Infant mortality—deaths of babies before the age of one year—became highlighted as a public health issue in the U.S. in the early part of the 20th century. Rates were particularly high among those living in urban and rural poverty—thus affecting both minority and immigrant communities. Advocates understood that the high rates were linked to poverty conditions, as well as to infant care. Efforts to teach mothers how to care for babies the “American” way began, which often had positive results, but also stigmatized some racial and ethnic groups.
In 1921, Congress passed the Maternity and Infancy Act to provide instruction in maternity and infant care, and for medical and nursing care for mothers and infants. (This was the first federal law to provide grants to states to fund human services.) Through this funding, “Well Baby Clinics” for mothers were held across the country, typically segregated by ethnicity or race. Infant mortality rates fell dramatically in the 1920s.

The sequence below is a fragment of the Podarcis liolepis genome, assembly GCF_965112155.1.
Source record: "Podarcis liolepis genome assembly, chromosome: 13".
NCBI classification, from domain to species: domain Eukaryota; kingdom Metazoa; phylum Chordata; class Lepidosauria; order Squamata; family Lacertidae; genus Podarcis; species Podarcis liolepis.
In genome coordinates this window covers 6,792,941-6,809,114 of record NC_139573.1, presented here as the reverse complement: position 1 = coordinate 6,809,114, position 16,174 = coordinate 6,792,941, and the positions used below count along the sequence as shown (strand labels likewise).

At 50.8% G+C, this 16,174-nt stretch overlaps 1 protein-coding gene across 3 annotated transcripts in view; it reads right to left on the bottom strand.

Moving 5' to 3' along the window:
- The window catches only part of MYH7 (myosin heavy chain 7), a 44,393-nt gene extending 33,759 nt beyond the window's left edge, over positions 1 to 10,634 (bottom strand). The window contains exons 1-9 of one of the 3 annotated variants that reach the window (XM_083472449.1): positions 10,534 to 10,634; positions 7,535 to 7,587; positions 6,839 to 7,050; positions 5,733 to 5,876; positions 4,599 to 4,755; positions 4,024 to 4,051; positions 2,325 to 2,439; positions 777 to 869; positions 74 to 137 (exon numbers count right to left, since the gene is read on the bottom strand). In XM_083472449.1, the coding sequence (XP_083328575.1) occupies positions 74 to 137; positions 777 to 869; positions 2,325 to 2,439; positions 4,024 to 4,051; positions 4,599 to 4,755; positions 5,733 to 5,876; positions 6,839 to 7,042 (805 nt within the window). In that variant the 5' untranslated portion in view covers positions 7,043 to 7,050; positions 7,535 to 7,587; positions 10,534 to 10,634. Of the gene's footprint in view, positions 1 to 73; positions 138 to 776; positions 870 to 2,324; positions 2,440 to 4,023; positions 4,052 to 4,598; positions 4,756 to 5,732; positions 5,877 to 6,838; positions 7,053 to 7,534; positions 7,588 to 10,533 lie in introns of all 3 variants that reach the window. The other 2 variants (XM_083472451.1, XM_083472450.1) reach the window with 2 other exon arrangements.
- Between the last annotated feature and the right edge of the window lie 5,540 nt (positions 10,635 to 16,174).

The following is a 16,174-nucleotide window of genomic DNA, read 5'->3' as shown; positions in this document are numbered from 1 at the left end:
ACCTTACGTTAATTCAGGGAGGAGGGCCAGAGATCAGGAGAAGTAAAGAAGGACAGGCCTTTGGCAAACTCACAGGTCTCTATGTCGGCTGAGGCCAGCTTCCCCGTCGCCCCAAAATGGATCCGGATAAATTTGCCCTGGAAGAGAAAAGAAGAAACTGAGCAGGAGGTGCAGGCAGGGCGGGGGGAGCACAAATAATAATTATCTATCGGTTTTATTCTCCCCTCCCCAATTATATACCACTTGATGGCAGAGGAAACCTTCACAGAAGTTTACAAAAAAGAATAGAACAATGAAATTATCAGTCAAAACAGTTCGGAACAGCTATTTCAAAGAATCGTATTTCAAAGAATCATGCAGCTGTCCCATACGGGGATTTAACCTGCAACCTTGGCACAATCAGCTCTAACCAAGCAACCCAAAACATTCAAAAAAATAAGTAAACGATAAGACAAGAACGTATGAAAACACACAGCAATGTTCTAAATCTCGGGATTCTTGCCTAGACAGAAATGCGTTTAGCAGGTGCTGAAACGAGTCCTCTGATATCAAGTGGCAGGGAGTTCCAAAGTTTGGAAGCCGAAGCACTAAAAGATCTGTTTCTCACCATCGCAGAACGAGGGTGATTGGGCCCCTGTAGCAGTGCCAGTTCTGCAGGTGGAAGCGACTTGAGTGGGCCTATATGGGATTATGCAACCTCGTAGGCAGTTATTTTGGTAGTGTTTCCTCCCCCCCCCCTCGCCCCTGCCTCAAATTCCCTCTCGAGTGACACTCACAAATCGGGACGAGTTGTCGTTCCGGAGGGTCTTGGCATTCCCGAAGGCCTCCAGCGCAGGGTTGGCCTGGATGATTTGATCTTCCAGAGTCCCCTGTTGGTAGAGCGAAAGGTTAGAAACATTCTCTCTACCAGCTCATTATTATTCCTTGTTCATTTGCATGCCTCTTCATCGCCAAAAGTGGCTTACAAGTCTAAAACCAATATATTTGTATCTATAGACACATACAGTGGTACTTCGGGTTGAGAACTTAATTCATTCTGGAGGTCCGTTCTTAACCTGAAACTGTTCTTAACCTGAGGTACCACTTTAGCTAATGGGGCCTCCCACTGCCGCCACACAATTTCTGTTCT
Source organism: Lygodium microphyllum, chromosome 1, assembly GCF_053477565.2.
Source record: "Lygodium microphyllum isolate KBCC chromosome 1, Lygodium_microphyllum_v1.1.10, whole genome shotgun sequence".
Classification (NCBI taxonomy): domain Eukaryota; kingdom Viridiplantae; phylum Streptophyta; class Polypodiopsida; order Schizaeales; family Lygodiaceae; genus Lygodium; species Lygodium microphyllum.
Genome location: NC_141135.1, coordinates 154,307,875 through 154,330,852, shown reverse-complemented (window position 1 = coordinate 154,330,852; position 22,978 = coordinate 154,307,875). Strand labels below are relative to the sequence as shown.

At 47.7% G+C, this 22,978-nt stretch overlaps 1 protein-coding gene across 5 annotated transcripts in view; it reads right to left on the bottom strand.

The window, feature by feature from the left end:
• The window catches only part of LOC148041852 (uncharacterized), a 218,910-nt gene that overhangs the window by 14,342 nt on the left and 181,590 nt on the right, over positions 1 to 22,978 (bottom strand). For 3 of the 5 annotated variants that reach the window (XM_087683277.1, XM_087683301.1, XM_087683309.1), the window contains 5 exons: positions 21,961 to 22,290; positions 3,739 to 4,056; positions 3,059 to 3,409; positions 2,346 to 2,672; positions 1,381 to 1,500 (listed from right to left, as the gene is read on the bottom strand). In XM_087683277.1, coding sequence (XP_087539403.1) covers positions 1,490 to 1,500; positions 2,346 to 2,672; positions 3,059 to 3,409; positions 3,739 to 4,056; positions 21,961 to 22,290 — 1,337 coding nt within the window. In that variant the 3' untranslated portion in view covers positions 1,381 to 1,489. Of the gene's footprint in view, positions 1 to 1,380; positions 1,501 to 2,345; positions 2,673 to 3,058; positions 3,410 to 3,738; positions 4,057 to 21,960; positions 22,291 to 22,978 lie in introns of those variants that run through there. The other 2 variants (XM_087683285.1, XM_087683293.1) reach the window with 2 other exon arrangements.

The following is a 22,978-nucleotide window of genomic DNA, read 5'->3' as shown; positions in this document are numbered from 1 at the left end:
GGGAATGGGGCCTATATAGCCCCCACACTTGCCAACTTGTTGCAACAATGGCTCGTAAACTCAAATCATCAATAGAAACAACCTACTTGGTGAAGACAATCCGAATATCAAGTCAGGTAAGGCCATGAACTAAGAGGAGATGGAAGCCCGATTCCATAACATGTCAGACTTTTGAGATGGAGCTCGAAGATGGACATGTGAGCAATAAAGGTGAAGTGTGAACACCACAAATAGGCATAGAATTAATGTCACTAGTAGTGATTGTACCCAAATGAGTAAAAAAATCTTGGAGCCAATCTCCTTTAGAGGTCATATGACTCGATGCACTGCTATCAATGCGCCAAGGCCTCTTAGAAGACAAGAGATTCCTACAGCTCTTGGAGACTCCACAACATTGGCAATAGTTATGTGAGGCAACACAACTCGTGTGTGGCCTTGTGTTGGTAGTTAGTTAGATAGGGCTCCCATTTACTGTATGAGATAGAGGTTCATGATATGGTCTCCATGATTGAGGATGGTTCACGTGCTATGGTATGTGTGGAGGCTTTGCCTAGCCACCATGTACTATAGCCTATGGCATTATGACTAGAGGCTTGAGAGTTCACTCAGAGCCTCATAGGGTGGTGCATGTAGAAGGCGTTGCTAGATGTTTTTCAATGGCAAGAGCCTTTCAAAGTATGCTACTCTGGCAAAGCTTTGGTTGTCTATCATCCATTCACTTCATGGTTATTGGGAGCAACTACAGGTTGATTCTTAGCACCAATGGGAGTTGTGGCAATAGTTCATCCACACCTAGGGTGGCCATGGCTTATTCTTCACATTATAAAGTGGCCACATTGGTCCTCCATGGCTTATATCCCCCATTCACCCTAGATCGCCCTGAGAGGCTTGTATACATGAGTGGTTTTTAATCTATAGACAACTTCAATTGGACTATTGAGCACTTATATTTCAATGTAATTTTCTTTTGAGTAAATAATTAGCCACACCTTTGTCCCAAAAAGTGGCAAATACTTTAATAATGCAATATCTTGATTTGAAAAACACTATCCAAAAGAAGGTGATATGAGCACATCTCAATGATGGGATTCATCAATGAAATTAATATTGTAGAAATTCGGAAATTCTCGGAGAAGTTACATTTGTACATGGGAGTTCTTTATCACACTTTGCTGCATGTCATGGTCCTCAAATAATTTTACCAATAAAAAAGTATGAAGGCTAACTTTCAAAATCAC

Prior to the establishment of the federal Vaccines for Children (VFC) program in 1993, white children were more likely to be vaccinated than non-white children. Administered by CDC, VFC provides vaccinations at no cost to children who are eligible for Medicaid, uninsured, or whose insurance does not cover vaccinations. VFC has eliminated disparities in the distribution of vaccines that protect babies, young children, and adolescents from 16 diseases. No data are available from 1986-1990, because national immunization surveys were not conducted during that period.